Restaurants will face similar challenges, and many will shut – temporarily or permanently. Online orders will help – and cloud kitchen will grow rapidly. Aggregators like UberEats, Grubhub, Justeat, Zomato, Swiggy will become even more dominant.
Stricter borders: Countries will become stricter on entry visas. New requirements like health certificates, quotas of different kinds, mandatory testing will make travel more complicated. Domestic tourism is likely to bounce back before international tourism.
Overall, a dismal outlook for all tourism and travel related industries. Given their high employment intensity, this is very bad news.

Retail & Consumer goods
– Ultimately, people have to buy food, cosmetics, white goods, clothes and other stuff. Companies supplying essentials will be least affected, while others will recover with a lag. Budgets may be constrained, but cash infusions by governments will limit the demand downside.
The shift to e-commerce will accelerate sharply. Not only will we get more comfortable buying online, many will prefer not going to crowded shops even if allowed to do so. E-commerce companies like Jingdong, Amazon, Alibaba, eBay, Zalando, Flipkart, BigBasket will grow even stronger, and many physical retailers will have to scale down.

Manufacturing: Supply chains re-jig
– The negative sentiment (especially in the US) against China will only get worse. Companies will develop alternate supply sources (India, SE Asia?) to reduce dependence on China. Nationalist fervor and the need to create local jobs will drive in-sourcing – not just in the US or Europe, but even in emerging markets – most of which have huge trade deficits with China.
However, this is not going to happen in a hurry. China has significant advantages in a wide array of manufacturing sectors, and creating capacity elsewhere will not be easy given the likely cash crunch in all economies.
And of course, all over the world, manufacturing automation will get a boost. Think robotics, IoT, 3D printing, smart factories and so on.

– Like it or not, technology has saved the day. Without the Internet, and the zillions of apps – we wouldn’t be able to work from home. Online deliveries would not have been possible.
In fact, we’d not be able to transact anything without the digital payment infrastructure.
Despite near term hiccups, technology and digitalization will become even more ubiquitous, and companies will invest more in back-up capacity. Good news for a wide range of tech companies, especially platforms, but also product and services players. The major exception to this will be those that cater to travel and tourism.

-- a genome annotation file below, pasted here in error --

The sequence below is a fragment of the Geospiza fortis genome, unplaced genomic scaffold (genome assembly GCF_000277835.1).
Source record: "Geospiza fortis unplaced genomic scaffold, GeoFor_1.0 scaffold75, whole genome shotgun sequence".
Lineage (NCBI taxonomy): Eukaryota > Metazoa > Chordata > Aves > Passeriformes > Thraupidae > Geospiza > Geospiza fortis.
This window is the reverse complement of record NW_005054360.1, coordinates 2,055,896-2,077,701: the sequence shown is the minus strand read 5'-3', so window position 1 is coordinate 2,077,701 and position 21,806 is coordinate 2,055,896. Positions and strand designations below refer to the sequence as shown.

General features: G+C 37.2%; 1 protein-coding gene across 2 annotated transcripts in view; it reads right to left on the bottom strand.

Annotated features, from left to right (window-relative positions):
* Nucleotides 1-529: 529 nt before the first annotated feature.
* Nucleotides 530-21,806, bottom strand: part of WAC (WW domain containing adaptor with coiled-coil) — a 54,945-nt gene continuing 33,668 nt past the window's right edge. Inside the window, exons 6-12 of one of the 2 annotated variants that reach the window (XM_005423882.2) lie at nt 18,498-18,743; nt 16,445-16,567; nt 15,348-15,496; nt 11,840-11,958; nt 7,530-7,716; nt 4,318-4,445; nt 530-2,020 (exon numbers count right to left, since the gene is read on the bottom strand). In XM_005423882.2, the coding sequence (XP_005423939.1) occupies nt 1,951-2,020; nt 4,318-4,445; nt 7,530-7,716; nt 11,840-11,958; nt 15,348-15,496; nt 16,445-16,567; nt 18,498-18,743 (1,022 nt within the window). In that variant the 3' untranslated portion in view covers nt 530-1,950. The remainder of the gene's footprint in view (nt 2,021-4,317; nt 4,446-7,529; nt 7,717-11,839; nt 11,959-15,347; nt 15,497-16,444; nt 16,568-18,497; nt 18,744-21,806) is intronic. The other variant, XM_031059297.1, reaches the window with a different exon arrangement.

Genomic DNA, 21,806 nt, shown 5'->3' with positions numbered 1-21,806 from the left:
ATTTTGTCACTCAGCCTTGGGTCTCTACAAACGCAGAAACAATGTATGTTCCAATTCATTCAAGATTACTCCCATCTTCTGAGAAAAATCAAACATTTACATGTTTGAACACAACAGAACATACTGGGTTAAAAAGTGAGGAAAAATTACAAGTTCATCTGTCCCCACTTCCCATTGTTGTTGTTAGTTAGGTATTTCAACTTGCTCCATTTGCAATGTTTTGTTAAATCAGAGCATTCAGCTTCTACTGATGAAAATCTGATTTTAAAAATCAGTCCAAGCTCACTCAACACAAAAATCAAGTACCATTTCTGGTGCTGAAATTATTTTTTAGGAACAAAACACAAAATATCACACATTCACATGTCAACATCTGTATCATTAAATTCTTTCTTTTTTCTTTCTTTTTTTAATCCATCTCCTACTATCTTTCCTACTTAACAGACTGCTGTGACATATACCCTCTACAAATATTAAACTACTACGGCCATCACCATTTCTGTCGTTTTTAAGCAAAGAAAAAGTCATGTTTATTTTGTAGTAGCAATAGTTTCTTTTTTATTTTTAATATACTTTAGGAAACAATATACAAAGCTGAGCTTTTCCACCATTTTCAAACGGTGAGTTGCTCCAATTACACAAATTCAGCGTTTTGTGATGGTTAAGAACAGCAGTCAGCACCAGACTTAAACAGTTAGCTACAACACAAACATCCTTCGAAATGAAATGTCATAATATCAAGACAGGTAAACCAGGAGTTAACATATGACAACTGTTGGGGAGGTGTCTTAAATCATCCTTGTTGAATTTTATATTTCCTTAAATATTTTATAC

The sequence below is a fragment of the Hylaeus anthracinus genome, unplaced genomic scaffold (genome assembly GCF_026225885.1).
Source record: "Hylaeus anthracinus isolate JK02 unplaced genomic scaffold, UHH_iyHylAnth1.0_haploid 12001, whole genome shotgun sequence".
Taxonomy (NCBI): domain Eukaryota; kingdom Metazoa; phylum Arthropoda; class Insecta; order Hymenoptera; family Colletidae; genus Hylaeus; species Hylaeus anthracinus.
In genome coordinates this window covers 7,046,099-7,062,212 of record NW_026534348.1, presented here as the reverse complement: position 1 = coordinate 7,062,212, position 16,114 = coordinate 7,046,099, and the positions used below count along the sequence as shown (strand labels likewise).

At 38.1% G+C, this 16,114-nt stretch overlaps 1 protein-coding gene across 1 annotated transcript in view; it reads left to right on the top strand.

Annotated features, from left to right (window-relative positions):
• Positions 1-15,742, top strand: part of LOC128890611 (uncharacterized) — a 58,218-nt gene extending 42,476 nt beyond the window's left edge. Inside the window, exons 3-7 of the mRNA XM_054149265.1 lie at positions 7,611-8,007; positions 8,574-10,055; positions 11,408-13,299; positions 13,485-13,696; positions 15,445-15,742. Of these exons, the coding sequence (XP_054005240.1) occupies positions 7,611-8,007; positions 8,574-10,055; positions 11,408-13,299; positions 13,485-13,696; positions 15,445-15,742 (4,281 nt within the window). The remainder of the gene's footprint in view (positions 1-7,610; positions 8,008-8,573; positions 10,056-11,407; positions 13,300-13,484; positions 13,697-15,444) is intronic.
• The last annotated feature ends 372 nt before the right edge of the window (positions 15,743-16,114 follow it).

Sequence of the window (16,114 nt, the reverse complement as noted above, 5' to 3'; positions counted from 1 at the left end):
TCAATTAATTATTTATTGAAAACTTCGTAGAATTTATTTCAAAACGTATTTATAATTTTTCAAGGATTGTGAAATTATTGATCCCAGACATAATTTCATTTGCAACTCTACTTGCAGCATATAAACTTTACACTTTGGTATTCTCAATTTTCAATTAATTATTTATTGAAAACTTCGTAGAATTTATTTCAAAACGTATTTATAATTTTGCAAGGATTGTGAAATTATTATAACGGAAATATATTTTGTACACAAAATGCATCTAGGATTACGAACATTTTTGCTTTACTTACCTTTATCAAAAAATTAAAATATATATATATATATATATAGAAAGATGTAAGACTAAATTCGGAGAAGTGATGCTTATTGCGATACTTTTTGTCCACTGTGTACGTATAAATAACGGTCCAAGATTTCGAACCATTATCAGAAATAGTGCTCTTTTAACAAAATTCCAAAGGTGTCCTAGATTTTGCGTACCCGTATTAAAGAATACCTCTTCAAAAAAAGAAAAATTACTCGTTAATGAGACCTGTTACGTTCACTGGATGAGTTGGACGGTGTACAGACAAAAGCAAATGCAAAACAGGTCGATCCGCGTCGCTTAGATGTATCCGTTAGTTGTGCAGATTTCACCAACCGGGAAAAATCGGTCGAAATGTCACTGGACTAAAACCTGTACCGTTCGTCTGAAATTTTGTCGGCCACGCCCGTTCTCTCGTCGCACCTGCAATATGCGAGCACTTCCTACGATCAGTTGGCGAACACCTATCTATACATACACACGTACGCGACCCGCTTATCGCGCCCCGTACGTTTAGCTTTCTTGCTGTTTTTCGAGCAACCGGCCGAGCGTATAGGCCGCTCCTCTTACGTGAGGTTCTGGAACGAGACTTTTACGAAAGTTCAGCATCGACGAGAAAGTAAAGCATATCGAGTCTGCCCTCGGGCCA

The above is not a comprehensive analysis, but some “random” thoughts – I’d love to hear more ideas about how our world will change post Covid19. (Please post comments or send a mail.)

Regardless of how this plays out, many of our past assumptions no longer hold true. Individuals, companies and governments need to think about how they will adapt, survive and prosper in future. But we can’t wait for someone else to tell us what to do. Each one of us has to assess the trends and try to answer questions like:
– What skills or capabilities will be required (or not required) in future?
– How do I limit the downside?
– How can I make the most of emerging opportunities?
– How do I find alternate suppliers?

Answering these questions is not easy, and will require further research or analysis to suit your specific situation – but the sooner we start, the better. Thinking about how to face the future with positivity is a far more productive use of time than obsessing with daily Corona statistics and media bombing.

Arun Jethmalani

Arun is one of the founders of ValueNotes. Apart from trying to build a high-quality research business, he has spent the last 27 years researching, analyzing, and dissecting companies and industries. He has worked with clients of all shapes and sizes, from all parts of the world – in providing them insights that make a difference to their business.
Prior to ValueNotes, he was an equity analyst/advisor, and wrote extensively on investing – including a column titled “Value for Money” which ran for 10 years in the Sunday edition of the Economic Times. To this day, he remains an avid “value” investor.
He has also been published in several other publications, and is a regular speaker at events related to technology, investing, competitive intelligence, business process management, Internet, etc. See: Valuenotes Events
He has been instrumental in developing a community of research and intelligence professionals in India, and is the founder and current chairman of the SCIP (India) Chapter. Arun holds a B Tech from IIT, Bombay and an MS from Duke University, NC, USA. LinkedIn Profile

  • Milind Dange
    Posted at 21:41h, 02 April Reply

    Well articulated, Arun! Look forward to further thoughts, as this situation evolves.